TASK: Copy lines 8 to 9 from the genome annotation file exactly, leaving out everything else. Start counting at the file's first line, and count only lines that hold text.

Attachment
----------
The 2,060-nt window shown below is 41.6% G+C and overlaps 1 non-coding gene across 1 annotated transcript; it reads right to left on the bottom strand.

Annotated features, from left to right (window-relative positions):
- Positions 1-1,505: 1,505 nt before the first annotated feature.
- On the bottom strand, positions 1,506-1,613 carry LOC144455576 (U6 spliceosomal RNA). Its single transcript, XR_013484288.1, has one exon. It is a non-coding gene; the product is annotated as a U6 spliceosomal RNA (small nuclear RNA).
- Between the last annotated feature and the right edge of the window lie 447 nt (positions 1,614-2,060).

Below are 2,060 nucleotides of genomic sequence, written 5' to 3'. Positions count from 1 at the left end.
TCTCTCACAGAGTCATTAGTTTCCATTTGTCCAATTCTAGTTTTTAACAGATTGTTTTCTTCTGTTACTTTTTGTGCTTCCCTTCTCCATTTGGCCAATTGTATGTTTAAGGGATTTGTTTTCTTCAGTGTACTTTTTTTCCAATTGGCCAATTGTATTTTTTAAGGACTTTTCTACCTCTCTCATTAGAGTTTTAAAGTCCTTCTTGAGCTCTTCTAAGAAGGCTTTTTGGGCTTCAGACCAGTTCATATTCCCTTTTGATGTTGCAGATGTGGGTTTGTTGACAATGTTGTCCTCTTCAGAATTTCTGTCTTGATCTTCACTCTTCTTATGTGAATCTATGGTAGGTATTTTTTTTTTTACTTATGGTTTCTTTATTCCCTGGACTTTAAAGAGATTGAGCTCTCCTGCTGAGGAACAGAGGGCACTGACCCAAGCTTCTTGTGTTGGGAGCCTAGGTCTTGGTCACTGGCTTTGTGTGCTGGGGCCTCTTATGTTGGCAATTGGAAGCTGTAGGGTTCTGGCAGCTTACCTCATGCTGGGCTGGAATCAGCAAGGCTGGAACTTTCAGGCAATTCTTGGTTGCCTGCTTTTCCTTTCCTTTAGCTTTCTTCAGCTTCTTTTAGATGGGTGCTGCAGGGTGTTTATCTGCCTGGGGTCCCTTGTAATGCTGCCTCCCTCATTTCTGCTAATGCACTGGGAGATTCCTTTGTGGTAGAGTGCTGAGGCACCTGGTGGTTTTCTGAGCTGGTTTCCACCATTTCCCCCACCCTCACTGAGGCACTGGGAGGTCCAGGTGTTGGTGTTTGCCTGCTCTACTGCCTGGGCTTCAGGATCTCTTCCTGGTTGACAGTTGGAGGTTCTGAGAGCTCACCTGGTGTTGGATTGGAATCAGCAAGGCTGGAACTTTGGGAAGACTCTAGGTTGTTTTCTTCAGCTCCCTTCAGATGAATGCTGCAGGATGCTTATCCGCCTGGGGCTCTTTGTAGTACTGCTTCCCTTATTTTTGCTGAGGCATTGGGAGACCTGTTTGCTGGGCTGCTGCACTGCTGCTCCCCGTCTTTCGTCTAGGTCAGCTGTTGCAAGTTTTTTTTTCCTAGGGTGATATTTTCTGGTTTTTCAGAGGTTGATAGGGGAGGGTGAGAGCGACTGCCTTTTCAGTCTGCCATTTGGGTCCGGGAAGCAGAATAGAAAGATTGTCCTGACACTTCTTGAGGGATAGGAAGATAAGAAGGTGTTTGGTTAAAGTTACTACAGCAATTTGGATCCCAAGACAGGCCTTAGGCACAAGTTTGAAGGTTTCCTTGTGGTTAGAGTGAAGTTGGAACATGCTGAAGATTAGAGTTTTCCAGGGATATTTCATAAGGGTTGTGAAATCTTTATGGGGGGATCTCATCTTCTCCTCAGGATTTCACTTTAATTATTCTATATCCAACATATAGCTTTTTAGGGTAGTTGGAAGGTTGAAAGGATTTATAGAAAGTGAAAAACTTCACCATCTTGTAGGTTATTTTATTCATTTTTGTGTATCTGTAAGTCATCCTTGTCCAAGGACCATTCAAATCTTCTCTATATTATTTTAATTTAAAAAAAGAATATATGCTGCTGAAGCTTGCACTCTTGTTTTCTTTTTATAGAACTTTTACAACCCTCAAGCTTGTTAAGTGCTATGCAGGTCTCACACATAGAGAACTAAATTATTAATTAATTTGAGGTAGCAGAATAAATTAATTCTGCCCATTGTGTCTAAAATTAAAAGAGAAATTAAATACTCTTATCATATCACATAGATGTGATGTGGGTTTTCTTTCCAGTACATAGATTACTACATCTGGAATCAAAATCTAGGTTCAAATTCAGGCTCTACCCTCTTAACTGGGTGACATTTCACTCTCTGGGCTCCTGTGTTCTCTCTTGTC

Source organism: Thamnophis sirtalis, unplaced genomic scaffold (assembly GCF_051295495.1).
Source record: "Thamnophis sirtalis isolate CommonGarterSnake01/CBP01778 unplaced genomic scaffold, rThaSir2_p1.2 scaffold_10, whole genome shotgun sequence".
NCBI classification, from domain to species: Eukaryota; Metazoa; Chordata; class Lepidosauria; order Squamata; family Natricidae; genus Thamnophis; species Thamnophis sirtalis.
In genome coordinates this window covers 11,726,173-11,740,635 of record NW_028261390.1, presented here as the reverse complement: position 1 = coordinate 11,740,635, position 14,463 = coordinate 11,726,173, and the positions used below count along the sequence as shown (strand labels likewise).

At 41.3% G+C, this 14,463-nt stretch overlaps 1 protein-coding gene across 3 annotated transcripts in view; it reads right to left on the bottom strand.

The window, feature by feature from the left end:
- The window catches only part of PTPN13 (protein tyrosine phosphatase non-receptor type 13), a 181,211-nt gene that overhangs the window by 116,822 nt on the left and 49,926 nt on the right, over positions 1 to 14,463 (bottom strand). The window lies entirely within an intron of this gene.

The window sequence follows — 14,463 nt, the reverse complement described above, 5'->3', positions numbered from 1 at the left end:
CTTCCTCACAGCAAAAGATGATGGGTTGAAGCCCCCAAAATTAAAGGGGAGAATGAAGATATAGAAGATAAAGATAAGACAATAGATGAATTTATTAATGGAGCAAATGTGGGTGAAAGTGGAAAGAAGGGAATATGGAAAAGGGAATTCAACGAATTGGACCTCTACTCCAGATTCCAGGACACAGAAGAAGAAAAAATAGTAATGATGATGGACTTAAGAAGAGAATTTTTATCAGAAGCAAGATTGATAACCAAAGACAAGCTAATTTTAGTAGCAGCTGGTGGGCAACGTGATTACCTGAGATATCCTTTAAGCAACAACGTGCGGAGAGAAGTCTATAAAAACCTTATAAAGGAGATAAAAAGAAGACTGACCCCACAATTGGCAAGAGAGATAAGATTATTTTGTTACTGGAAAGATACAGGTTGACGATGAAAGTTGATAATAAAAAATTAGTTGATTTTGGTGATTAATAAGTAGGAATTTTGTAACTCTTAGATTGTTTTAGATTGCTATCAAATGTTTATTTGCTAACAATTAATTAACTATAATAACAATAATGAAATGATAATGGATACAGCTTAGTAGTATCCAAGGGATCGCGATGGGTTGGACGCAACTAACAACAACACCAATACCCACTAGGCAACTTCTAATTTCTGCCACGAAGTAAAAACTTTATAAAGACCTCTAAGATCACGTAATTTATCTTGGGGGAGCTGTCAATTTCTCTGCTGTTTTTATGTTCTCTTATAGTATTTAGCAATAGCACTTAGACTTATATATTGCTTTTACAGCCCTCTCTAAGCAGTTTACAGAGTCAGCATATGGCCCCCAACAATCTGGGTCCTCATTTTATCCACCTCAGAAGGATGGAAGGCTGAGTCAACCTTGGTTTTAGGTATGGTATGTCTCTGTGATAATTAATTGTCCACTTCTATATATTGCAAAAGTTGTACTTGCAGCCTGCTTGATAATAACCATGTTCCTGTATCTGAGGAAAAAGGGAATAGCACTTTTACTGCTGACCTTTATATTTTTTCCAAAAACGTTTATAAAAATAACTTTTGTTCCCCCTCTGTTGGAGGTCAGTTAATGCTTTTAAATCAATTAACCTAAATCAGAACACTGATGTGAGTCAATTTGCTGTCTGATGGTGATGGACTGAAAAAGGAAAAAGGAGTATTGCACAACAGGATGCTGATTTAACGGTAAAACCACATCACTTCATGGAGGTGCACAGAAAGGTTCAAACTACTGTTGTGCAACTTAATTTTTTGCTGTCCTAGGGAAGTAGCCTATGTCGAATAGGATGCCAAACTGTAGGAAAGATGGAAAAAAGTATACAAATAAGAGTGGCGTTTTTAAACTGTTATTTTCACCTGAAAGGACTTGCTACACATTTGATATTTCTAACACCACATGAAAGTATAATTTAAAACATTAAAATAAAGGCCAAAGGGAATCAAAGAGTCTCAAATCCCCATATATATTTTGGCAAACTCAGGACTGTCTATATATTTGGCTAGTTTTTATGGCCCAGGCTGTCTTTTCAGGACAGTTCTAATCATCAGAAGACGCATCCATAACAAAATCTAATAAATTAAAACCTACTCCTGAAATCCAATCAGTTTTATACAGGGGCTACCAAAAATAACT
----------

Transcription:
Source organism: Thamnophis sirtalis, unplaced genomic scaffold (assembly GCF_051295495.1).
Source record: "Thamnophis sirtalis isolate CommonGarterSnake01/CBP01778 unplaced genomic scaffold, rThaSir2_p1.2 scaffold_10, whole genome shotgun sequence".